970 research outputs found

    A multi-wavelength observation and investigation of six infrared dark clouds

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    Context. Infrared dark clouds (IRDCs) are ubiquitous in the Milky Way, yet they play a crucial role in breeding newly-formed stars. Aims. With the aim of further understanding the dynamics, chemistry, and evolution of IRDCs, we carried out multi-wavelength observations on a small sample. Methods. We performed new observations with the IRAM 30 m and CSO 10.4 m telescopes, with tracers HCO+{\rm HCO^+}, HCN, N2H+{\rm N_2H^+}, C18O{\rm C^{18}O}, DCO+^+, SiO, and DCN toward six IRDCs G031.97+00.07, G033.69-00.01, G034.43+00.24, G035.39-00.33, G038.95-00.47, and G053.11+00.05. Results. We investigated 44 cores including 37 cores reported in previous work and seven newly-identified cores. Toward the dense cores, we detected 6 DCO+^+, and 5 DCN lines. Using pixel-by-pixel spectral energy distribution (SED) fits of the Herschel\textit{Herschel} 70 to 500 μ\mum, we obtained dust temperature and column density distributions of the IRDCs. We found that N2H+{\rm N_2H^+} emission has a strong correlation with the dust temperature and column density distributions, while C18O{\rm C^{18}O} showed the weakest correlation. It is suggested that N2H+{\rm N_2H^+} is indeed a good tracer in very dense conditions, but C18O{\rm C^{18}O} is an unreliable one, as it has a relatively low critical density and is vulnerable to freezing-out onto the surface of cold dust grains. The dynamics within IRDCs are active, with infall, outflow, and collapse; the spectra are abundant especially in deuterium species. Conclusions. We observe many blueshifted and redshifted profiles, respectively, with HCO+{\rm HCO^+} and C18O{\rm C^{18}O} toward the same core. This case can be well explained by model "envelope expansion with core collapse (EECC)".Comment: 24 pages, 11 figures, 4 tables. To be published in A&A. The resolutions of the pictures are cut dow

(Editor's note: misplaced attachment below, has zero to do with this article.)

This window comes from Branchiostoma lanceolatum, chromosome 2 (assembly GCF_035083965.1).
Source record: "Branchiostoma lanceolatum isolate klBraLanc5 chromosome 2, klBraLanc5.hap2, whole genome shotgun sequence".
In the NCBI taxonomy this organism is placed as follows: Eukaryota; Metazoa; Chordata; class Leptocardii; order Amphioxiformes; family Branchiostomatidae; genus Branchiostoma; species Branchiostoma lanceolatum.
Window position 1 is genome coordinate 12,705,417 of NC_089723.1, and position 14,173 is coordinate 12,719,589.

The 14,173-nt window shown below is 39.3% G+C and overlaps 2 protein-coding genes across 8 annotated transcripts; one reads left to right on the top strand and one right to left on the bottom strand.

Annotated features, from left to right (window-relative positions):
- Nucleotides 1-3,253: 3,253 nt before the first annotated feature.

Probing the initial conditions of high-mass star formation -- IV. Gas dynamics and NH2_2D chemistry in high-mass precluster and protocluster clumps